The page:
LabVIEW

cancel
Showing results for 
Search instead for 
Did you mean: 

State machine no longer in design patterns

Solved!
Go to solution

I have been using Labview to program user GUIs for 15 years now as a sideline to my work. I started with Labview 7 (or 6, can't remember) and saw new features being added over the years to every new release. It used to be a secret (or it seemed that way) back then that in order to avoid spagetty-code, a state machine design was a good practice. Along came then a new Labview version (again forgot which) having design patters as templates, and sure enough the state machine pattern was one of them. But then in the later releases state machines are no longer included in the templates' collection. I've always wondered why. Is NI advicing us to used other patterns instead? I still use state machines extensibly, but started looking into the others as well (specially events). I still find code written as a state machine to be the most efficient and lean, easy to mainain, document, and understand. I've had some nasty effects using events. Any one agrees?

Message 1 of 11
(2,937 Views)
Solution
Accepted by topic author Billynares

I disagree. There is no such thing as you use state machine OR Events. All in my codes I use both of them. State machine is a programmatic concept, Events is a programming tool (sorry for the naming, English is not my first language).

So it does not make sense to compare Events <--> State machines, they are not in the same category. And if you had "nasty effects" with Events, it only means you did not learn a proper use of them yet. I suggest you to have a look some more advanced desgn patterns, like a Queued State Machine (with Events), where you have a GUI loop with an Event structure and another loop where your state machine exist, and states can self-Enqueue themself, accept commands from the EVent loop, etc...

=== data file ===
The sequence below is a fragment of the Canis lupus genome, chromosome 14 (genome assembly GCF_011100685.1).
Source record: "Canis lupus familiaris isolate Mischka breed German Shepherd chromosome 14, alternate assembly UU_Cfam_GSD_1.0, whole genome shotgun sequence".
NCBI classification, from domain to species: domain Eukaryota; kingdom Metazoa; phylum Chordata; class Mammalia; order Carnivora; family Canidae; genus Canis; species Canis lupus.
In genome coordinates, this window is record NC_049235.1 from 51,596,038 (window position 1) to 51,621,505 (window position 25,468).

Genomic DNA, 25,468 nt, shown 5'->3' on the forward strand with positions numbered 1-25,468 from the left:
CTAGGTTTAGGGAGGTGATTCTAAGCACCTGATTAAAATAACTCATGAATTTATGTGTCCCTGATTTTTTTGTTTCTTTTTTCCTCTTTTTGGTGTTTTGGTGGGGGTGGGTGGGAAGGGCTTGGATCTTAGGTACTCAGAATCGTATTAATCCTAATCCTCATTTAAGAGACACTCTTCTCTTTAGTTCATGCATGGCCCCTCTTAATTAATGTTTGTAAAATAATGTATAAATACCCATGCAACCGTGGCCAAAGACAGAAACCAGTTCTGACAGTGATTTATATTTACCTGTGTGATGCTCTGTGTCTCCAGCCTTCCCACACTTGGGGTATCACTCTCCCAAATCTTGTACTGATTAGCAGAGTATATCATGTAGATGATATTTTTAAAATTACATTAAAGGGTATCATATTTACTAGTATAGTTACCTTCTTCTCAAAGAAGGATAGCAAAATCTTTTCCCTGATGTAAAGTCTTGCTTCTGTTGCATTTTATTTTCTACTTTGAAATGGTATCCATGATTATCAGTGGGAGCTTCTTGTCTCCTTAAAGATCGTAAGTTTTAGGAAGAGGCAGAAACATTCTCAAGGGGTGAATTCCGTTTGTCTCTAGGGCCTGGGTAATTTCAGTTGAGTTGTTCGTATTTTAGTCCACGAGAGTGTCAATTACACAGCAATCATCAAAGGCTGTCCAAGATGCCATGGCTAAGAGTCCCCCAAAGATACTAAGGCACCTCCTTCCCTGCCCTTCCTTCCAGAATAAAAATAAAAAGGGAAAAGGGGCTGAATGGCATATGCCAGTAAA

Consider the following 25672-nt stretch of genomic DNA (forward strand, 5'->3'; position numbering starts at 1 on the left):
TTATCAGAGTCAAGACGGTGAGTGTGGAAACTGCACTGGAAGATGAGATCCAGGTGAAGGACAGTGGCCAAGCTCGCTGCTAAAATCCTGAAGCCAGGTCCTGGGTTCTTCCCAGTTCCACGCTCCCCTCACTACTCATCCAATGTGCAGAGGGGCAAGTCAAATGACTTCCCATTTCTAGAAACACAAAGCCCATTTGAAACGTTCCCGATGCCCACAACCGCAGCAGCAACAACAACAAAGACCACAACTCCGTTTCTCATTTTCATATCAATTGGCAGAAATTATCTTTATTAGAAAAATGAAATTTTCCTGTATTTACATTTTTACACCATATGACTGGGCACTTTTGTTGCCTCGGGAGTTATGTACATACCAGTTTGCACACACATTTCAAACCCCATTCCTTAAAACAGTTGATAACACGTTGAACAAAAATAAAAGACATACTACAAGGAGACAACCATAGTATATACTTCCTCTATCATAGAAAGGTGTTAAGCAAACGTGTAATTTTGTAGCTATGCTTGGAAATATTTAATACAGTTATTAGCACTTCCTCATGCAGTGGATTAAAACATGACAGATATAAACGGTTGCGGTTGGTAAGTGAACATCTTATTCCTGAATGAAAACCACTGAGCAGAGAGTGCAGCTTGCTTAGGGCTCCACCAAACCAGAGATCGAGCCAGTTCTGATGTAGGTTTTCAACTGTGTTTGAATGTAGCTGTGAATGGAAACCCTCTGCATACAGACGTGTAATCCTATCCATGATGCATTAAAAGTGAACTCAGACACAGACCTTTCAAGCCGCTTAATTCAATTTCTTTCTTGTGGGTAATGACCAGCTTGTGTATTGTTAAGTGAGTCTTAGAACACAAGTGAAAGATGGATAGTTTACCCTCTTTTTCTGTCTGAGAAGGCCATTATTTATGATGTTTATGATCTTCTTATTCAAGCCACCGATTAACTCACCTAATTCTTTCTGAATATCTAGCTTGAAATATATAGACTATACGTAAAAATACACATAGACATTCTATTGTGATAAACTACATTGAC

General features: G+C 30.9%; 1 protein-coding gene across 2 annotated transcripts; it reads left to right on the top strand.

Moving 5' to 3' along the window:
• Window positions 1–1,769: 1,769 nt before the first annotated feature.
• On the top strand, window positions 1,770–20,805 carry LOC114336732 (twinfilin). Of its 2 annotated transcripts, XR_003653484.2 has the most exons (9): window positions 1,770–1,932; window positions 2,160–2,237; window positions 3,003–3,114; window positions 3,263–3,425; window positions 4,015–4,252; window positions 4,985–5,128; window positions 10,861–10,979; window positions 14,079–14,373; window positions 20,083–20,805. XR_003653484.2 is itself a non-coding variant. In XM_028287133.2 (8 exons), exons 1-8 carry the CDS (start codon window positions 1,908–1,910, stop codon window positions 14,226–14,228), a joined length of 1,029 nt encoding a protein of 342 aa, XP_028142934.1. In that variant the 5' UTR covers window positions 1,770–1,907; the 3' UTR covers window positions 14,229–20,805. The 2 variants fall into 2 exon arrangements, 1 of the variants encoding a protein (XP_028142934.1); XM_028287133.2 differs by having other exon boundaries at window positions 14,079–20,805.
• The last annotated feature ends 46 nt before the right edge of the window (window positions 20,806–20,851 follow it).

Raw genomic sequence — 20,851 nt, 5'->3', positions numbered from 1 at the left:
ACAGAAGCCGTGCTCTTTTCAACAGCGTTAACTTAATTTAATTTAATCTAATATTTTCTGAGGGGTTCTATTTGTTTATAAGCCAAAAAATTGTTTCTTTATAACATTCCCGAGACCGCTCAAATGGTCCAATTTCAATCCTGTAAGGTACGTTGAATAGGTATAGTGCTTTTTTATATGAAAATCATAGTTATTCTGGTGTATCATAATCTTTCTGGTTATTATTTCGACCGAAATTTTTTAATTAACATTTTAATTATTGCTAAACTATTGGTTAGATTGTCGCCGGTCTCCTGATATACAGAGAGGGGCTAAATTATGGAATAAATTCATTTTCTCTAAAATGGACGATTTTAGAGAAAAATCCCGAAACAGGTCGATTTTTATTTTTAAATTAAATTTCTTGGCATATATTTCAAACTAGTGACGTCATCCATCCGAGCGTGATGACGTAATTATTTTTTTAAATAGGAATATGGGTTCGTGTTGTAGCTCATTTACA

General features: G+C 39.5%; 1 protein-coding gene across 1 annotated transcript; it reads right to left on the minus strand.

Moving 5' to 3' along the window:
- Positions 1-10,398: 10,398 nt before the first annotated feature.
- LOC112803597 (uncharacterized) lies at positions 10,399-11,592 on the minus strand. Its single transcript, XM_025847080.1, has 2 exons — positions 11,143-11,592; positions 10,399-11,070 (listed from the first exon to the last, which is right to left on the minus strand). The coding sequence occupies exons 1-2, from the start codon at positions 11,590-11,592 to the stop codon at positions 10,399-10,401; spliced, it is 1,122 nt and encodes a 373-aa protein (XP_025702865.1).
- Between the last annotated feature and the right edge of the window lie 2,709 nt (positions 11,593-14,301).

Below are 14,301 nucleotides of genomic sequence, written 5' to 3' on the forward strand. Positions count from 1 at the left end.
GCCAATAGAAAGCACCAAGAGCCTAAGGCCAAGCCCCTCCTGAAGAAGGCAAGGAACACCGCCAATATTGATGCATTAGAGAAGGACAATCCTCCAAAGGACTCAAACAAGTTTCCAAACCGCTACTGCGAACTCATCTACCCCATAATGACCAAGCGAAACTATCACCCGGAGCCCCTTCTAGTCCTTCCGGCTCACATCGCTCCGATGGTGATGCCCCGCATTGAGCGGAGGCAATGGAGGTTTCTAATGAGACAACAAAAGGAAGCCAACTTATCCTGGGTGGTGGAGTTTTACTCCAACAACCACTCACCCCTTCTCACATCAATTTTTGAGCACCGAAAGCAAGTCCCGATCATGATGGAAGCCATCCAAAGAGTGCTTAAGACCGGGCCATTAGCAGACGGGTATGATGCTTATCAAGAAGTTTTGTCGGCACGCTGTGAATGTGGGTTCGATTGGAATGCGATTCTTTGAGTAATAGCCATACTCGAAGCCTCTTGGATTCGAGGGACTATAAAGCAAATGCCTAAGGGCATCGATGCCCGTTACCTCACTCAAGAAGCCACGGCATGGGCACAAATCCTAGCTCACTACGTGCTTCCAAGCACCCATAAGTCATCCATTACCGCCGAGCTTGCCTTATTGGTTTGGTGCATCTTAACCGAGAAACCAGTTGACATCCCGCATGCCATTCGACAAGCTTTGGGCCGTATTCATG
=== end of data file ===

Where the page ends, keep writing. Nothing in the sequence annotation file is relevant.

Besides, I think every professional LV application using Events and specially together the Dynamic User Events we have very powerful tools to program good LabVIEW applications.

I suggest you to take the Core 2-3, etc. online training, they will show you many ideas...

 

Edit: I just opened my LabVIEW 2016 window, and clicked on "create project", and the State Machine is there, plus the more advanced templates:

 

statemach.png

Message 2 of 11
(2,921 Views)

2010-2015 it'll look like this:

New thingy.PNG

 

My favorite/go-to pattern is the Event driven Producer/consumer.

/Y

G# - Award winning reference based OOP for LV, for free! ADDQ VIPM Now on GitHub
"Only dead fish swim downstream" - "My life for Kudos!" - "Dumb people repeat old mistakes - smart ones create new ones."
Certified-LabVIEW-Developer
0 Kudos
Message 3 of 11
(2,891 Views)

It's still there in LabVIEW 2016, but is no longer located under File, New ..., From Templates.  It is now under the New Projects button on the Welcome Screen when you start LabVIEW.  In addition to the Simple State Machine (see picture in Blokk's earlier post), there are several "more complex" Templates and Sample Projects (such as the Queued Message Handler, a State Machine + Producer/Consumer, in a way).

 

There's also the JKI State Machine in the LabVIEW Tools Network that you can find by firing up VIPM which has been bundled with LabVIEW for at least the last 4-5 years.